Structure Definition Language Overview

Structure Definition Language (SDL) allows you to form a precise subject of a treaty and specify financial positions. A Structure written in SDL models the flow of quantities such as risk, loss, premium, and expenses as they pass through CDL contracts and other transformations.

What is a Structure?

A structure is a document that specifies a collection of positions. A position has a name, which is unique within the structure, and a definition, which consists of an operation and one or more operands.

Structure Operations

The operations are:

• Group: A + B + C - D
• Adds (+) or subtracts (-) corresponding quantities in its operands. Example:

A is 100\$ of Hurricane Loss

B is 200\$ of Hurricane Loss and \$50 of Earthquake loss

A + B is \$300 of Hurricane Loss and \$50 by Earthquake

• Scale: A * 1.2
• Multiplies each quantity in the operand by the scalar value
• Filter: A / {Country IN (‘US’, ‘CANADA’)}
• Applies criteria to the operand. Only rows that meet the criteria pass the filter.
• Contract:
• The operand is the subject of the CDL contract corresponding to the position being defined. Example:

A is Contract on B means the CDL contract with the name A takes the position B as its subject.

Structure Name

A structure has a name, which is unique. Since a position’s name is unique within a structure, and a structure name is globally unique, this means that any position can be identified by a combination of (structure name, position name). SDL expresses this as structureName!positionName.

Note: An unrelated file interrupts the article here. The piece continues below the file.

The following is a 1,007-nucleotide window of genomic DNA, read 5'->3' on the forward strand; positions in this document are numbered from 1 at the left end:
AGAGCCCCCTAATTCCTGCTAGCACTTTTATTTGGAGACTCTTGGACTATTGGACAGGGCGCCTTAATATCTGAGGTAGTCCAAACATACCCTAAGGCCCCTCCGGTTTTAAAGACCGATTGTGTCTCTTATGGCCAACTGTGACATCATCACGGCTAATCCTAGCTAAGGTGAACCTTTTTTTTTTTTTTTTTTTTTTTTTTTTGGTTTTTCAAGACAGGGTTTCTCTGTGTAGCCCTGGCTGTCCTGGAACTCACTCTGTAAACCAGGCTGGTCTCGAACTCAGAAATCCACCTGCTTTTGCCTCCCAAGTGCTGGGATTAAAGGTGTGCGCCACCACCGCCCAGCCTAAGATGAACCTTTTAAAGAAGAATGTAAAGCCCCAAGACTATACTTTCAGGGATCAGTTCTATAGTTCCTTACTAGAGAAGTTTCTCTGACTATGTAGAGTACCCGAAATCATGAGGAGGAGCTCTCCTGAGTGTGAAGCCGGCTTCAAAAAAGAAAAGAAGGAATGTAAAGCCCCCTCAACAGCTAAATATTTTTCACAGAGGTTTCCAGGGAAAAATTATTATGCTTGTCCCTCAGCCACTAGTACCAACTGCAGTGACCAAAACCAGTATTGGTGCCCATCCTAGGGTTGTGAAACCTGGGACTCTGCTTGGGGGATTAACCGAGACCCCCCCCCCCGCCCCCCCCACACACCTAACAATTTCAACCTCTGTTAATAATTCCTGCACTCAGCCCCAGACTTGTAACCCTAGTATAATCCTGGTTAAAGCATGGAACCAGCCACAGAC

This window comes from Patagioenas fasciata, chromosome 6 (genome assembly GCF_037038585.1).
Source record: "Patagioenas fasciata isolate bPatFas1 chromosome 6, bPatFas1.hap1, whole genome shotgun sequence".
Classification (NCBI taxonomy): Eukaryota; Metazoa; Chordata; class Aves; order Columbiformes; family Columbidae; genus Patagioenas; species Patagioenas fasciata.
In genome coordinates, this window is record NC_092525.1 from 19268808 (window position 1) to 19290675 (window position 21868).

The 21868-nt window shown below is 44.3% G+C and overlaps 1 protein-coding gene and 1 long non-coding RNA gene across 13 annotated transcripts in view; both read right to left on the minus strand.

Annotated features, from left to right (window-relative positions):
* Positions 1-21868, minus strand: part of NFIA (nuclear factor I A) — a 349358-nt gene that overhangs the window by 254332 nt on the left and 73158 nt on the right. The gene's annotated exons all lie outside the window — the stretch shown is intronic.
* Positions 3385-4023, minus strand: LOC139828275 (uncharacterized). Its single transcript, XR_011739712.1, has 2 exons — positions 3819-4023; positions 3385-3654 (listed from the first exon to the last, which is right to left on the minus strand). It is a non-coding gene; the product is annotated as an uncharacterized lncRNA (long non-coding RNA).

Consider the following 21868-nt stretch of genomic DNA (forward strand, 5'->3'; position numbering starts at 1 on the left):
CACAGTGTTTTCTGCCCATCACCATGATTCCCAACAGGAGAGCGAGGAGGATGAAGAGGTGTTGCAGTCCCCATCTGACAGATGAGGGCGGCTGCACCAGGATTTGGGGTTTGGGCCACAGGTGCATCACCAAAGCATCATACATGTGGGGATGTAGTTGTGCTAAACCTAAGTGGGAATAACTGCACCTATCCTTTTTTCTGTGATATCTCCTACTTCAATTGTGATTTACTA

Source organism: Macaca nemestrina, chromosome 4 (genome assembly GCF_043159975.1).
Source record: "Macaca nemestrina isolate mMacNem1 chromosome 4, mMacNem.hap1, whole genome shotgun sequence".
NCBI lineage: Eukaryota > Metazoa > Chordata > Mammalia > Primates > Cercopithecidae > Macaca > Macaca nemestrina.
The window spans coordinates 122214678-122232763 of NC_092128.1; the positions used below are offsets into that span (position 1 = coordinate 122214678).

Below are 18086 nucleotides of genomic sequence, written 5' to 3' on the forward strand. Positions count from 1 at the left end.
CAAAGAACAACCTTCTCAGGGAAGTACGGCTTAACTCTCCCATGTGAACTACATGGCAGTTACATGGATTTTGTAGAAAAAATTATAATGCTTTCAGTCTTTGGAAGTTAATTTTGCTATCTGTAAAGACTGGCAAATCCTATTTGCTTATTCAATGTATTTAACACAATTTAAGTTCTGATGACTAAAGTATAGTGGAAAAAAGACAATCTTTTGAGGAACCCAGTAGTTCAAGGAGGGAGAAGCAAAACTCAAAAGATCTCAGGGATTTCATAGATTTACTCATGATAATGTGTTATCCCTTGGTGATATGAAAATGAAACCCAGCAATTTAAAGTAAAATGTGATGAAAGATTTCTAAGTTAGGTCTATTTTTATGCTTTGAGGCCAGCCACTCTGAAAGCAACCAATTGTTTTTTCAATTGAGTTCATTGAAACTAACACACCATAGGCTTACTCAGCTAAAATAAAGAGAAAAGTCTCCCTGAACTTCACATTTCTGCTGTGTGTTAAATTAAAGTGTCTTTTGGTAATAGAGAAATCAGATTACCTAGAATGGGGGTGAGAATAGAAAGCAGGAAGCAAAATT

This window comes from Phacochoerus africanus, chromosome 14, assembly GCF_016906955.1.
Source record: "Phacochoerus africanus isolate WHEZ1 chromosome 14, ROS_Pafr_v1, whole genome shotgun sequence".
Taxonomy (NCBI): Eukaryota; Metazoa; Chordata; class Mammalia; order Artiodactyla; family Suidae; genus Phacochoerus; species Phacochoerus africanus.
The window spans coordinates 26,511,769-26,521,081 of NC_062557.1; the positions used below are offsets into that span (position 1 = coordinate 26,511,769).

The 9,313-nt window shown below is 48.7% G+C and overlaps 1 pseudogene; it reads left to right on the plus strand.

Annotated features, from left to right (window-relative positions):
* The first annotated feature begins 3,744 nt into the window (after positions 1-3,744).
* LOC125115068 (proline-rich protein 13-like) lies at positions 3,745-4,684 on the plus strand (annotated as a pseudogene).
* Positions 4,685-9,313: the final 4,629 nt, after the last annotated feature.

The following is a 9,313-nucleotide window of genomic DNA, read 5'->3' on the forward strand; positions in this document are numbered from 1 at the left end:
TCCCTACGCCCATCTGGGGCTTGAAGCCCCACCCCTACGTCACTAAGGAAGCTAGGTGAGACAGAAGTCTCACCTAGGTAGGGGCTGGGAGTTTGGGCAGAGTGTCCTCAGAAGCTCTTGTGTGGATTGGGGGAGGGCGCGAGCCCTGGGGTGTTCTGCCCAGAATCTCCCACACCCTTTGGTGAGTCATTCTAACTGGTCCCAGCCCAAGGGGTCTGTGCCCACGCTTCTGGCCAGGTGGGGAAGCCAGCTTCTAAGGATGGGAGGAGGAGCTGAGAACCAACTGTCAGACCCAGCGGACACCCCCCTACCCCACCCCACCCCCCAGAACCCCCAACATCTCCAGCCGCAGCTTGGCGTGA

Position Definitions

A position definition, such as

`Gross is Direct + Assumed`

defines a new position, named Gross, as the result of grouping the positions named Direct and Assumed. The operands Direct and Assumed may be defined elsewhere in the structure, or they may be leaf positions, which must be given an initial value (for example, from a Period Loss Table) before SDL can evaluate structure.

Since SDL can uniquely specify a position in another structure using the "!" notation, an external position can appear as an operand but not as the position that is being defined.

Therefore, this is a valid definition:

`Gross is Residential!Gross + Commercial!Gross`

This is an invalid definition:

`SomeOtherStructure!Gross is Residential!Gross + Commercial!Gross`

This ability to refer to external positions allows SDL to compose hierarchies of arbitrary size from building blocks of manageable size.

A reinsurer can represent a portfolio of its inforce treaties, with retrocession programs at various organizational levels, by constructing a hierarchy of structures, where individual cedant programs are each expressed as structures. By initializing the leaf positions of these cedant programs, SDL can roll up modeled loss or other quantities through the hierarchy and report statistics on positions at any level.

SDL can do the same for a large insurer or for a company that both buys and sells reinsurance.

Given any target position, in any structure, SDL can efficiently build a graph of all the positions on which the target depends, either directly or indirectly. This graph, which is mathematically the transitive closure of the target position, is called the position graph.

Other Characteristics of SDL

The position graph is a directed acyclic graph of positions. This means that a position cannot depend, even indirectly, on itself.

SDL is a declarative language. The order in which position definitions occur in a structure is not significant.

Structure and position names are case preserving, but case insensitive. The following example defines the positions Adjusted and Modeled:

`Adjusted is modeled  * 1.1`
`Modeled is Wind + Hail`

The graph for this structure contains the four position Modeled, Adjusted, Wind, Hail, and not the five positions Modeled, modeled, Adjusted, Wind, and Hail.

RDOS version 1.0 of the Structure Definition Language does not specify:

• Filter syntax
• Method of initializing leaf positions
• Method of associating a CDL contract text with a Contract position

Read next: Structure Definition Language Elements